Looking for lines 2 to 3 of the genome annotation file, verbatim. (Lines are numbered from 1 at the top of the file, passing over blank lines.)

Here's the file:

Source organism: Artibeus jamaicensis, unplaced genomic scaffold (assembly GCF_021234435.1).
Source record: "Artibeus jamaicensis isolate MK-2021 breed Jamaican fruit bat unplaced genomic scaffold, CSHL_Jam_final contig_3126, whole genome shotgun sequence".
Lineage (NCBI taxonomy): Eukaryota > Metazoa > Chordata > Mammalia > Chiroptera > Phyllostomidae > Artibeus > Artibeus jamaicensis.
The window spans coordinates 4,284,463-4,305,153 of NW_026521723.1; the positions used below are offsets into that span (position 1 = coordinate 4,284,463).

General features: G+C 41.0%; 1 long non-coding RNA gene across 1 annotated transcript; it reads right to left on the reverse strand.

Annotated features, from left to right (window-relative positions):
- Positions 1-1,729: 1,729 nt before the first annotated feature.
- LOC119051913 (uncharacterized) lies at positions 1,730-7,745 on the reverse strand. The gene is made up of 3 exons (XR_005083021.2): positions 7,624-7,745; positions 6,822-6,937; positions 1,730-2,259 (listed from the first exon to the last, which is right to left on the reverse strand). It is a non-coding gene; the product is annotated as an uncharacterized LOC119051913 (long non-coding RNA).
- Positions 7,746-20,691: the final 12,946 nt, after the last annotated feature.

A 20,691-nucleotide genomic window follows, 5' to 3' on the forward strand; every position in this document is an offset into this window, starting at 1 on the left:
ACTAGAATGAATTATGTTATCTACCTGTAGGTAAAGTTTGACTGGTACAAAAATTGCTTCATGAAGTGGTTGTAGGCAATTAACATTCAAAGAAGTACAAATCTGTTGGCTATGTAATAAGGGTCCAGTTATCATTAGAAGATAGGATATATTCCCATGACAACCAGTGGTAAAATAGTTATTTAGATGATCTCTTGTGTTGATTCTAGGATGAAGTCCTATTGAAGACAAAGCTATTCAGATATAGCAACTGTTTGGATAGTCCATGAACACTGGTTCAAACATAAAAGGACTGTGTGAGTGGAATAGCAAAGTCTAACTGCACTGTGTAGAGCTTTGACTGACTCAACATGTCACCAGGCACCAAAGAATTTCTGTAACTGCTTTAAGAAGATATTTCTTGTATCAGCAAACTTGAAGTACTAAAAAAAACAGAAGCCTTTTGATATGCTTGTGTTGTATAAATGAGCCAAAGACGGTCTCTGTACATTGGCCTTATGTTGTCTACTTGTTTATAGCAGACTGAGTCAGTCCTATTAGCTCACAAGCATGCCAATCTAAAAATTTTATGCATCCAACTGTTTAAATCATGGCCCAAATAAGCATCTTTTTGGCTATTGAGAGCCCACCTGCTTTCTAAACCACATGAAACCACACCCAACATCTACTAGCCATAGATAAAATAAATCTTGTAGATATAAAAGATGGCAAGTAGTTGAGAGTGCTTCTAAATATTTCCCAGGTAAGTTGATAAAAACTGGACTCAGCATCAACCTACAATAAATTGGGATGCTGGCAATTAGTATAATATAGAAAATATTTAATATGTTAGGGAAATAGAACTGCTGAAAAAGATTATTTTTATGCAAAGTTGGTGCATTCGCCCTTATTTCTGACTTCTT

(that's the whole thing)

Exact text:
Source record: "Artibeus jamaicensis isolate MK-2021 breed Jamaican fruit bat unplaced genomic scaffold, CSHL_Jam_final contig_3126, whole genome shotgun sequence".
Lineage (NCBI taxonomy): Eukaryota > Metazoa > Chordata > Mammalia > Chiroptera > Phyllostomidae > Artibeus > Artibeus jamaicensis.